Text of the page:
Gidel: Henderson’s Steady Voice Key to UK Success


Gary Henderson

John Cohen was a favorite of mine. From the moment he arrived in Lexington, I had an unhealthy “man-crush” on the guy that I believed could convince even David Koresh to drink the kool-aid first. My annual summer fling left me heartbroken when he departed the friendly confines of Lexington, Kentucky for the greener pastures of Starkville, Mississippi to chase his dream job coaching at his alma mater last June.

The hiring of Gary Henderson was albeit, a strange one. While the college baseball world was focused on the upcoming College Baseball World Series, the MLB Draft had just gotten underway when an email arrived in our inbox with a press release on the hiring of Henderson, sporting only a short line discussing the departure of Cohen, who had left to take another job. Former UK associate AD Greg Byrne, who had just taken over as athletic director at Mississippi State, moved so quickly in announcing Cohen, many UK fans hardly knew they had a reason to worry before the exit door slammed. That day was odd, but it may help to bring to light the circumstances surrounding why Gary Henderson was named UK’s baseball coach so abruptly and rightly so.

College Baseball doesn’t have many friendly windows for coaching searches. When a college baseball season concludes, the next phase is arguably a program’s most pivotal – the MLB Draft. When you recruit amongst the elite, this time becomes even more stressful for programs. After the 2008 season, UK had several young rising prospects which made up one of the top recruiting classes in the history of the school and most were getting their names called during the draft when the announcement of Cohen’s departure hit the wires. To make matters worse, rising senior Chris Rusin was drafted by the Athletics and was seeing dollar figures in excess of six-figures in an attempt to keep him from finishing out his college career and entering the draft again in ‘09.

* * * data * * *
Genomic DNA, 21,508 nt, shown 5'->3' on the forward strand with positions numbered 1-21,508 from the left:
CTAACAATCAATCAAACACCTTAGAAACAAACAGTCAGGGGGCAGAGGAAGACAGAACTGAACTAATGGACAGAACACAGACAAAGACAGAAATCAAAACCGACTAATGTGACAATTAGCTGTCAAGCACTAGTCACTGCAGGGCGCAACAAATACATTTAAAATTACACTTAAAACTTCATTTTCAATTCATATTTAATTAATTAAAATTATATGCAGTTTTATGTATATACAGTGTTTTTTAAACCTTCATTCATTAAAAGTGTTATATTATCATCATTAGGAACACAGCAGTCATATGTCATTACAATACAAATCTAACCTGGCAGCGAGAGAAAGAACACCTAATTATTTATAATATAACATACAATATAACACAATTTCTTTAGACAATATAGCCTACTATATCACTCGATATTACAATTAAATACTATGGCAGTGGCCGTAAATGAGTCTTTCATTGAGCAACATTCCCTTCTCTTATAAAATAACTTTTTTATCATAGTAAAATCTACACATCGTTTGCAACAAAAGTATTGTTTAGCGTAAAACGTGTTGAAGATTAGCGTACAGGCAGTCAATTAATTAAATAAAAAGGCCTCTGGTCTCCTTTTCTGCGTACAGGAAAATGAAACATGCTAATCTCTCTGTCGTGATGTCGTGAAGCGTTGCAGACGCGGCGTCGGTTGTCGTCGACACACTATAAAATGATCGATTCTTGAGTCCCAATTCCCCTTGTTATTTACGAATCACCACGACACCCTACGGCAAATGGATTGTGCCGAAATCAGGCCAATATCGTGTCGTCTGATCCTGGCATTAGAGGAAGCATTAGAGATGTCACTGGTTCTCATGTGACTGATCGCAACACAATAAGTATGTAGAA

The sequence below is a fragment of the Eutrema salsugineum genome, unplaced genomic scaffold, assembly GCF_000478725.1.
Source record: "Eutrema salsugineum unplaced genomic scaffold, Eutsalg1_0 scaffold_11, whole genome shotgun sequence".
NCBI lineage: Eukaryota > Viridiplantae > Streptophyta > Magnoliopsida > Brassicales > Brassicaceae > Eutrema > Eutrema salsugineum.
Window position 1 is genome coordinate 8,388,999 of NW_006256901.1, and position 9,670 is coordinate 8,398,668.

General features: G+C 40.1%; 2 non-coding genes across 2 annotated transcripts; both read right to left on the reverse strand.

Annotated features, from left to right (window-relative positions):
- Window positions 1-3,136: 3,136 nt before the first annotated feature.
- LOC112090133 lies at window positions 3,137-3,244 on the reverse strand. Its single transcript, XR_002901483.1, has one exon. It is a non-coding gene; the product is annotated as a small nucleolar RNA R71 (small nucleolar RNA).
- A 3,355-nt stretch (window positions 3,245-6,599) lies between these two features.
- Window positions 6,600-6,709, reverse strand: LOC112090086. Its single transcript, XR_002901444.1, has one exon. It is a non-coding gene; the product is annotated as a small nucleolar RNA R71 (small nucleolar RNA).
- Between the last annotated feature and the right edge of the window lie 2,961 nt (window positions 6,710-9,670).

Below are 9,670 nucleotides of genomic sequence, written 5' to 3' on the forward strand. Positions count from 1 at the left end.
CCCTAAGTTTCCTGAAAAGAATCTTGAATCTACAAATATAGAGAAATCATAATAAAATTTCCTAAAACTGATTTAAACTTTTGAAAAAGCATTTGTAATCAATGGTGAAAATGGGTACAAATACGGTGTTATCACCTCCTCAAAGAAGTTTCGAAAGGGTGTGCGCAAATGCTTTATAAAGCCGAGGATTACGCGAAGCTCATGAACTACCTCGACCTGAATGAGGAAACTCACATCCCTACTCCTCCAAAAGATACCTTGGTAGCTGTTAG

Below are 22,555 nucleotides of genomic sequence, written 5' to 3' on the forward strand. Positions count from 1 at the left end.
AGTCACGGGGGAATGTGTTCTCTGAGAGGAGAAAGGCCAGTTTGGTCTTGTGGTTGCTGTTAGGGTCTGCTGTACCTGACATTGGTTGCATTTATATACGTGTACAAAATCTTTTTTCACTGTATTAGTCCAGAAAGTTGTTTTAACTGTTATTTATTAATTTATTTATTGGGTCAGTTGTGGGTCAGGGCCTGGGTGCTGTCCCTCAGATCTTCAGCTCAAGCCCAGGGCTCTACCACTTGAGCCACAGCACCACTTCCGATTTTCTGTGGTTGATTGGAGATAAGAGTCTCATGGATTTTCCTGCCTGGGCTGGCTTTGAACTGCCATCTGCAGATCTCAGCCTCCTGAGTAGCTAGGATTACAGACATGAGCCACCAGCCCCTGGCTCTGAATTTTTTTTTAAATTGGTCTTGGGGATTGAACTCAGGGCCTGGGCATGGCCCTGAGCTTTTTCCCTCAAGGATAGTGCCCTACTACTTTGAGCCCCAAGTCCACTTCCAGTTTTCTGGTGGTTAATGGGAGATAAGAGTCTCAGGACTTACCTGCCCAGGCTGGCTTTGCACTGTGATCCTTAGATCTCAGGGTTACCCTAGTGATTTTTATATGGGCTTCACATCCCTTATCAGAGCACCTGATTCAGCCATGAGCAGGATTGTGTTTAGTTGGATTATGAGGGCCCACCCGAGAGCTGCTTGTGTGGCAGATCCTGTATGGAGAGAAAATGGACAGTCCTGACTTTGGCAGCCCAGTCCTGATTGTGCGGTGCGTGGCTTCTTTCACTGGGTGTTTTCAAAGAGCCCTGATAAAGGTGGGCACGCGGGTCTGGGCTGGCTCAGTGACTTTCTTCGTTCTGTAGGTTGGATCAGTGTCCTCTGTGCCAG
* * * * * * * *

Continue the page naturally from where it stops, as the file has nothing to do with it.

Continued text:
It was the perfect storm.

With money being thrown around like a night out with Lil Wayne in Atlanta, UK athletic director Mitch Barnhart needed to respond – and fast – if UK was to have any shot at keeping its class intact and help escape a disastrous free fall for a program that was on the fast track in the nation’s toughest conference. Mitch responded with Henderson, a move that allowed the majority of the recruiting class to hear a familiar voice in their decision process, keep assistant coach Brad Bohannon (arguably Cohen’s ace in the hole), and the remaining players a reason to believe that nothing would change.

The move worked. Rusin stayed in school, the recruiting class lost fewer standouts to big-league money and the majority of the talent remained in Lexington to make Gary Henderson’s first team in Lexington look like a formidable College World Series candidate. Baseball pre-season polls agreed, placing the Wildcats in the top 20 in pre-season for the third straight season.

All seemed right when the ‘Cats headed for Myrtle Beach and its seasons opener versus Troy, James Madison and No. 22 Coastal Carolina when the luck ran out.

That first series of the year was supposed to be merely a pre-season tune-up, against some perennially competitive teams. What it turned into was a nightmare. The ‘Cats dropped two of four games in the Palmetto State, but the losses hardly told the story. The ‘Cats would have gladly taken home another two L’s to have saved themselves from the injury bug that started a once promising season on a downward spiral.

Opening weekend starter Sean Bouthilette, a 18-year old freshman who gave up just one hit in five innings against James Madison, would come home with an injury and pitch just 12 innings the rest of the year. Prized JUCO sidewinder Nick Kennedy, who garnered a three-inning save in the first game of the year against Troy, would follow suit hours later, lasting just one appearance before being lost for the year, needing shoulder surgery thus ending his 2009 campaign.

To Henderson’s credit, his club bounced back despite the tough start. UK won nine straight games heading into Southeastern Conference play, pushing its record to 11-2, good enough for 29th in the country, as they traveled into conference play in Baton Rouge. Undermanned, fragile and treading against the river current, it was two weekends into conference play when finally the band-aids wore off for the Wildcats bullpen.